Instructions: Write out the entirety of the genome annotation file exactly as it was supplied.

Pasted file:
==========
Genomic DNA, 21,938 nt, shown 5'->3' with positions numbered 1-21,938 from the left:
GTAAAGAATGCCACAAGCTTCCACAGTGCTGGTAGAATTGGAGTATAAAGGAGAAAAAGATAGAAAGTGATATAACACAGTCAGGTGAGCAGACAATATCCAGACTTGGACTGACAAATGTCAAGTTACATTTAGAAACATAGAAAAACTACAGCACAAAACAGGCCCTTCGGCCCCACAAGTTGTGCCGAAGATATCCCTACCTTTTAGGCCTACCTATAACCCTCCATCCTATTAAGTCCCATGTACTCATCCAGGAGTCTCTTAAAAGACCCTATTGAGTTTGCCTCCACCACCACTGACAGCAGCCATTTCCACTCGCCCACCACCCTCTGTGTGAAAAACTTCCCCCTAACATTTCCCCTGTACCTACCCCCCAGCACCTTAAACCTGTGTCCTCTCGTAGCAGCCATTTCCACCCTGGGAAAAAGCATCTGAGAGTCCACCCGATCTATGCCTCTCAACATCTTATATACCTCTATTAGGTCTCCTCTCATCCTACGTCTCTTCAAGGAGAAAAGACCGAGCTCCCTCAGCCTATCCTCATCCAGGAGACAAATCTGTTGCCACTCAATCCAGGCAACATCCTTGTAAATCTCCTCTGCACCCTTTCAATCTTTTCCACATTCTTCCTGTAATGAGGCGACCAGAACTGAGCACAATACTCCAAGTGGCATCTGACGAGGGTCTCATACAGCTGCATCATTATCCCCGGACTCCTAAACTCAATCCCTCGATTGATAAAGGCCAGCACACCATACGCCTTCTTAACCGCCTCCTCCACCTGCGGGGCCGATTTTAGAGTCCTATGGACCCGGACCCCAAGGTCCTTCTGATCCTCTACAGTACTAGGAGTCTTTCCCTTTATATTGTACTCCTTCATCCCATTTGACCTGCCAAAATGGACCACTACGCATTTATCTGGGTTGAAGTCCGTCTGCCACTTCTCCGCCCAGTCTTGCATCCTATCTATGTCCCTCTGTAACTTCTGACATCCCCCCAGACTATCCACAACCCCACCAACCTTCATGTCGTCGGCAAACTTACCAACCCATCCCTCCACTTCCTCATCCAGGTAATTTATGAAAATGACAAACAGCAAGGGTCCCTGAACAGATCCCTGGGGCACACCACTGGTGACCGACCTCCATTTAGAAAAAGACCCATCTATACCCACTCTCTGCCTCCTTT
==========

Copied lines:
Genomic DNA, 21,938 nt, shown 5'->3' with positions numbered 1-21,938 from the left:
GTAAAGAATGCCACAAGCTTCCACAGTGCTGGTAGAATTGGAGTATAAAGGAGAAAAAGATAGAAAGTGATATAACACAGTCAGGTGAGCAGACAATATCCAGACTTGGACTGACAAATGTCAAGTTACATTTAGAAACATAGAAAAACTACAGCACAAAACAGGCCCTTCGGCCCCACAAGTTGTGCCGAAGATATCCCTACCTTTTAGGCCTACCTATAACCCTCCATCCTATTAAGTCCCATGTACTCATCCAGGAGTCTCTTAAAAGACCCTATTGAGTTTGCCTCCACCACCACTGACAGCAGCCATTTCCACTCGCCCACCACCCTCTGTGTGAAAAACTTCCCCCTAACATTTCCCCTGTACCTACCCCCCAGCACCTTAAACCTGTGTCCTCTCGTAGCAGCCATTTCCACCCTGGGAAAAAGCATCTGAGAGTCCACCCGATCTATGCCTCTCAACATCTTATATACCTCTATTAGGTCTCCTCTCATCCTACGTCTCTTCAAGGAGAAAAGACCGAGCTCCCTCAGCCTATCCTCATCCAGGAGACAAATCTGTTGCCACTCAATCCAGGCAACATCCTTGTAAATCTCCTCTGCACCCTTTCAATCTTTTCCACATTCTTCCTGTAATGAGGCGACCAGAACTGAGCACAATACTCCAAGTGGCATCTGACGAGGGTCTCATACAGCTGCATCATTATCCCCGGACTCCTAAACTCAATCCCTCGATTGATAAAGGCCAGCACACCATACGCCTTCTTAACCGCCTCCTCCACCTGCGGGGCCGATTTTAGAGTCCTATGGACCCGGACCCCAAGGTCCTTCTGATCCTCTACAGTACTAGGAGTCTTTCCCTTTATATTGTACTCCTTCATCCCATTTGACCTGCCAAAATGGACCACTACGCATTTATCTGGGTTGAAGTCCGTCTGCCACTTCTCCGCCCAGTCTTGCATCCTATCTATGTCCCTCTGTAACTTCTGACATCCCCCCAGACTATCCACAACCCCACCAACCTTCATGTCGTCGGCAAACTTACCAACCCATCCCTCCACTTCCTCATCCAGGTAATTTATGAAAATGACAAACAGCAAGGGTCCCTGAACAGATCCCTGGGGCACACCACTGGTGACCGACCTCCATTTAGAAAAAGACCCATCTATACCCACTCTCTGCCTCCTTT